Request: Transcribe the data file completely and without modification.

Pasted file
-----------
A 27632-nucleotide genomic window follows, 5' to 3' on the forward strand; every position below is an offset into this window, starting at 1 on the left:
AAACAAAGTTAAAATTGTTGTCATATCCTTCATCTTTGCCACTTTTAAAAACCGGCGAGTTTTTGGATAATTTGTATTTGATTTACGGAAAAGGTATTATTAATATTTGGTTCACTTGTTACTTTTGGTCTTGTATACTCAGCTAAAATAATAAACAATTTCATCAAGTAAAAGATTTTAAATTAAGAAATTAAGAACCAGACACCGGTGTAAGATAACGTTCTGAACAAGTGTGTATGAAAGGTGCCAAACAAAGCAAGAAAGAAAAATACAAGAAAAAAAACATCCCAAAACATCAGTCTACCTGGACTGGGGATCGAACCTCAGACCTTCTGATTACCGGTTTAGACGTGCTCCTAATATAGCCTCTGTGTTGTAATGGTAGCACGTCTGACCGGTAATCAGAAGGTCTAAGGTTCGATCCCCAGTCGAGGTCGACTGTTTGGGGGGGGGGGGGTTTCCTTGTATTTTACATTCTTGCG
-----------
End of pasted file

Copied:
A 27632-nucleotide genomic window follows, 5' to 3' on the forward strand; every position below is an offset into this window, starting at 1 on the left:
AAACAAAGTTAAAATTGTTGTCATATCCTTCATCTTTGCCACTTTTAAAAACCGGCGAGTTTTTGGATAATTTGTATTTGATTTACGGAAAAGGTATTATTAATATTTGGTTCACTTGTTACTTTTGGTCTTGTATACTCAGCTAAAATAATAAACAATTTCATCAAGTAAAAGATTTTAAATTAAGAAATTAAGAACCAGACACCGGTGTAAGATAACGTTCTGAACAAGTGTGTATGAAAGGTGCCAAACAAAGCAAGAAAGAAAAATACAAGAAAAAAAACATCCCAAAACATCAGTCTACCTGGACTGGGGATCGAACCTCAGACCTTCTGATTACCGGTTTAGACGTGCTCCTAATATAGCCTCTGTGTTGTAATGGTAGCACGTCTGACCGGTAATCAGAAGGTCTAAGGTTCGATCCCCAGTCGAGGTCGACTGTTTGGGGGGGGGGGGGTTTCCTTGTATTTTACATTCTTGCG